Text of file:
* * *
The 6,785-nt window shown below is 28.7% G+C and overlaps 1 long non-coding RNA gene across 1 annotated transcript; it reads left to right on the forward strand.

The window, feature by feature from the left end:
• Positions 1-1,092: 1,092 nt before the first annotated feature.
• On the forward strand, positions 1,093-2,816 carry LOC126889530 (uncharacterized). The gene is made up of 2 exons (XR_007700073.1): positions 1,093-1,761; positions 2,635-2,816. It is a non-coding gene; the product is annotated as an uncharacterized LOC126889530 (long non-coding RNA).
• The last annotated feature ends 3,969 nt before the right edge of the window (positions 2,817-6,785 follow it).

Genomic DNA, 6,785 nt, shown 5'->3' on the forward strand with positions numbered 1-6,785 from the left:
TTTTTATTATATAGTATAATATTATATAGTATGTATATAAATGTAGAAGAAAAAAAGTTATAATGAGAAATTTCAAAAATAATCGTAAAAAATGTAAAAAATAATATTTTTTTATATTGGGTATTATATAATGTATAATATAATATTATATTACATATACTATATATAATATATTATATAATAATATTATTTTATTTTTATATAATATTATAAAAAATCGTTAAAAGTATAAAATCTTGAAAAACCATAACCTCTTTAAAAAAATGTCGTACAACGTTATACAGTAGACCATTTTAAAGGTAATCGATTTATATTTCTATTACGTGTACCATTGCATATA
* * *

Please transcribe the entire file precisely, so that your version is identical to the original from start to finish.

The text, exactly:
The 6,785-nt window shown below is 28.7% G+C and overlaps 1 long non-coding RNA gene across 1 annotated transcript; it reads left to right on the forward strand.

The window, feature by feature from the left end:
• Positions 1-1,092: 1,092 nt before the first annotated feature.
• On the forward strand, positions 1,093-2,816 carry LOC126889530 (uncharacterized). The gene is made up of 2 exons (XR_007700073.1): positions 1,093-1,761; positions 2,635-2,816. It is a non-coding gene; the product is annotated as an uncharacterized LOC126889530 (long non-coding RNA).
• The last annotated feature ends 3,969 nt before the right edge of the window (positions 2,817-6,785 follow it).

Genomic DNA, 6,785 nt, shown 5'->3' on the forward strand with positions numbered 1-6,785 from the left:
TTTTTATTATATAGTATAATATTATATAGTATGTATATAAATGTAGAAGAAAAAAAGTTATAATGAGAAATTTCAAAAATAATCGTAAAAAATGTAAAAAATAATATTTTTTTATATTGGGTATTATATAATGTATAATATAATATTATATTACATATACTATATATAATATATTATATAATAATATTATTTTATTTTTATATAATATTATAAAAAATCGTTAAAAGTATAAAATCTTGAAAAACCATAACCTCTTTAAAAAAATGTCGTACAACGTTATACAGTAGACCATTTTAAAGGTAATCGATTTATATTTCTATTACGTGTACCATTGCATATA